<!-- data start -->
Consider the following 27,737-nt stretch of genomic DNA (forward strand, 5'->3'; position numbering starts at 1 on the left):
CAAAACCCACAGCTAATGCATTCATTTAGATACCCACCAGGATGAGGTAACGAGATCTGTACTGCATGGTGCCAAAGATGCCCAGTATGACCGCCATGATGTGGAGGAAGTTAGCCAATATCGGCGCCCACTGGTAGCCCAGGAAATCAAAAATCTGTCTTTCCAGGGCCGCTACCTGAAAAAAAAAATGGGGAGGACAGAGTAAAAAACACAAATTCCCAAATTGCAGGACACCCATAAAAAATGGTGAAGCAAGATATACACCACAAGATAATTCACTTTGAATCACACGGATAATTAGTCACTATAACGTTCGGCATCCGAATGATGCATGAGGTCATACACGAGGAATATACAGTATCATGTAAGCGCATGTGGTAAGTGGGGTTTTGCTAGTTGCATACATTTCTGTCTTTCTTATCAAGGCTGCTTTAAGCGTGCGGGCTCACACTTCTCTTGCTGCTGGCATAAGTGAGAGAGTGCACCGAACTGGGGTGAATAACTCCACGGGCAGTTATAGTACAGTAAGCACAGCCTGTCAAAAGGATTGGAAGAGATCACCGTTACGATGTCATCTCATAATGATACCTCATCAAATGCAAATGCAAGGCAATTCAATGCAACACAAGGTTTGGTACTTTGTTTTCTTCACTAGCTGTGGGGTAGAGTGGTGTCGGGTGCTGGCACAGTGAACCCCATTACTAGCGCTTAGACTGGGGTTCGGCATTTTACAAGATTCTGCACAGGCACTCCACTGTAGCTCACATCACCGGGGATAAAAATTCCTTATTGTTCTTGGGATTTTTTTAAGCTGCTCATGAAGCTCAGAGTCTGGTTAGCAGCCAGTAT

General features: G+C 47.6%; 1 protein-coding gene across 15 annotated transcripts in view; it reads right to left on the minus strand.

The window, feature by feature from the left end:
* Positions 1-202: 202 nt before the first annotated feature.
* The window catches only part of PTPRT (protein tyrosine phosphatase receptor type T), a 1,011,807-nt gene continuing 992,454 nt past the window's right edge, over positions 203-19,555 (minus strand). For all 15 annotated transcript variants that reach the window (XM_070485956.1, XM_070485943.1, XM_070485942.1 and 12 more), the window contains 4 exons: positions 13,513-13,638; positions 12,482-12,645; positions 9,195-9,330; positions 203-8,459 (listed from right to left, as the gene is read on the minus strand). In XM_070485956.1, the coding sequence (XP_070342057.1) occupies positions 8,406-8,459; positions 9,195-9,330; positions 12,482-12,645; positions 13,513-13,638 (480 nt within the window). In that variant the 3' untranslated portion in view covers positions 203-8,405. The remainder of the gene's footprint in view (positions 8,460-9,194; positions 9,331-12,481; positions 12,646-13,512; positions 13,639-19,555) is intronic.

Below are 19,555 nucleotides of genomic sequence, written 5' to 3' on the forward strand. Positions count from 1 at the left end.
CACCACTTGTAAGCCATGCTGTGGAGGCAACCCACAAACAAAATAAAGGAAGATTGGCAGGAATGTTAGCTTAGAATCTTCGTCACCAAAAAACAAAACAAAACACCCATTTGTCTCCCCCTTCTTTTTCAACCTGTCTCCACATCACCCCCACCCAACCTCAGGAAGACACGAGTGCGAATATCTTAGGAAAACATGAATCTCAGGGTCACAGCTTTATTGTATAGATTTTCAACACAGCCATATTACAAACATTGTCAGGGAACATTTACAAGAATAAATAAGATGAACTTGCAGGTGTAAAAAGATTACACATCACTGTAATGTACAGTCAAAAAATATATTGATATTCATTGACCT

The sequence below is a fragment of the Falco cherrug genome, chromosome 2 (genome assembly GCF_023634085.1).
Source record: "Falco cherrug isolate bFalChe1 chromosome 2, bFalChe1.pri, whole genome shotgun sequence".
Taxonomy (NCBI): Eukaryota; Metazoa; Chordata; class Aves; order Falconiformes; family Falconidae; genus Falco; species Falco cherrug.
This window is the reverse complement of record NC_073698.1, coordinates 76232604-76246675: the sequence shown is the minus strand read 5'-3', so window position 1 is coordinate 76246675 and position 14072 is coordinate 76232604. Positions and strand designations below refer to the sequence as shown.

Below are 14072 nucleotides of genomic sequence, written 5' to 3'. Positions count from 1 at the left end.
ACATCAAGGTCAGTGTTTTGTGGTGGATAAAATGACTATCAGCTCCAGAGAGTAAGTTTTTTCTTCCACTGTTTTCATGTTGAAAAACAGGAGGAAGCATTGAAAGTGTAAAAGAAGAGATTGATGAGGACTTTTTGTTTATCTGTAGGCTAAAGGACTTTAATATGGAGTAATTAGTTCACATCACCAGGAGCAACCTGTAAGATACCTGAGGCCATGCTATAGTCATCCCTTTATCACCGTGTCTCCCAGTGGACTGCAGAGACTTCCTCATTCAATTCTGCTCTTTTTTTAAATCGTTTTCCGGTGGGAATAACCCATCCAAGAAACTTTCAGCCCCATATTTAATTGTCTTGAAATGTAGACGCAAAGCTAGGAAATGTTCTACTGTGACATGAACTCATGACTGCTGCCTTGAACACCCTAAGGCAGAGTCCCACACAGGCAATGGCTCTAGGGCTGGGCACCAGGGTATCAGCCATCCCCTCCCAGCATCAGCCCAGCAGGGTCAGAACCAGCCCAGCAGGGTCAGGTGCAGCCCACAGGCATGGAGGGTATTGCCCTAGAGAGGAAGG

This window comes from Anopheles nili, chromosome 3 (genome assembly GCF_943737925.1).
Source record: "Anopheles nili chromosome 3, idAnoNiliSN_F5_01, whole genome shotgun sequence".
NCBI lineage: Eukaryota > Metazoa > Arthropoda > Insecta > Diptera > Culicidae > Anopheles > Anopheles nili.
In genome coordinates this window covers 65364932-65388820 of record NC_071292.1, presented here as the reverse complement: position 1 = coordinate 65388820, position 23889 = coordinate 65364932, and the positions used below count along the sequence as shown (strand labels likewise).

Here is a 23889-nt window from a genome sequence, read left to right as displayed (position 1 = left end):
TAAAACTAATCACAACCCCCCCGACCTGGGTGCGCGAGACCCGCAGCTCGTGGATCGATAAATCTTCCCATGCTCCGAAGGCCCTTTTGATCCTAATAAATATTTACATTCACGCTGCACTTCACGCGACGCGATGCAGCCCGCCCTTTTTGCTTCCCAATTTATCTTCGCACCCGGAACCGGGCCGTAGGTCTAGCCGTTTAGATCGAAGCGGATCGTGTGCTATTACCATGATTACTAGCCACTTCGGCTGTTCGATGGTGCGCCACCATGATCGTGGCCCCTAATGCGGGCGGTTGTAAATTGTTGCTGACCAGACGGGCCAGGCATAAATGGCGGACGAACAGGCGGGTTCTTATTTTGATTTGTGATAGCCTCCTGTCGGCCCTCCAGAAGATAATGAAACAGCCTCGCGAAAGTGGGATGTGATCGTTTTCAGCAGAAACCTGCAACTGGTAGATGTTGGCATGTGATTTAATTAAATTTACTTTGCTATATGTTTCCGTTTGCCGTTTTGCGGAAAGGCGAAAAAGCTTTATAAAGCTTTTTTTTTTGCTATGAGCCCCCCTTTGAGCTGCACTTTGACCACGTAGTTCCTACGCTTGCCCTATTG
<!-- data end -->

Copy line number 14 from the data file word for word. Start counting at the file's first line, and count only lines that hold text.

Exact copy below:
ACATCAAGGTCAGTGTTTTGTGGTGGATAAAATGACTATCAGCTCCAGAGAGTAAGTTTTTTCTTCCACTGTTTTCATGTTGAAAAACAGGAGGAAGCATTGAAAGTGTAAAAGAAGAGATTGATGAGGACTTTTTGTTTATCTGTAGGCTAAAGGACTTTAATATGGAGTAATTAGTTCACATCACCAGGAGCAACCTGTAAGATACCTGAGGCCATGCTATAGTCATCCCTTTATCACCGTGTCTCCCAGTGGACTGCAGAGACTTCCTCATTCAATTCTGCTCTTTTTTTAAATCGTTTTCCGGTGGGAATAACCCATCCAAGAAACTTTCAGCCCCATATTTAATTGTCTTGAAATGTAGACGCAAAGCTAGGAAATGTTCTACTGTGACATGAACTCATGACTGCTGCCTTGAACACCCTAAGGCAGAGTCCCACACAGGCAATGGCTCTAGGGCTGGGCACCAGGGTATCAGCCATCCCCTCCCAGCATCAGCCCAGCAGGGTCAGAACCAGCCCAGCAGGGTCAGGTGCAGCCCACAGGCATGGAGGGTATTGCCCTAGAGAGGAAGG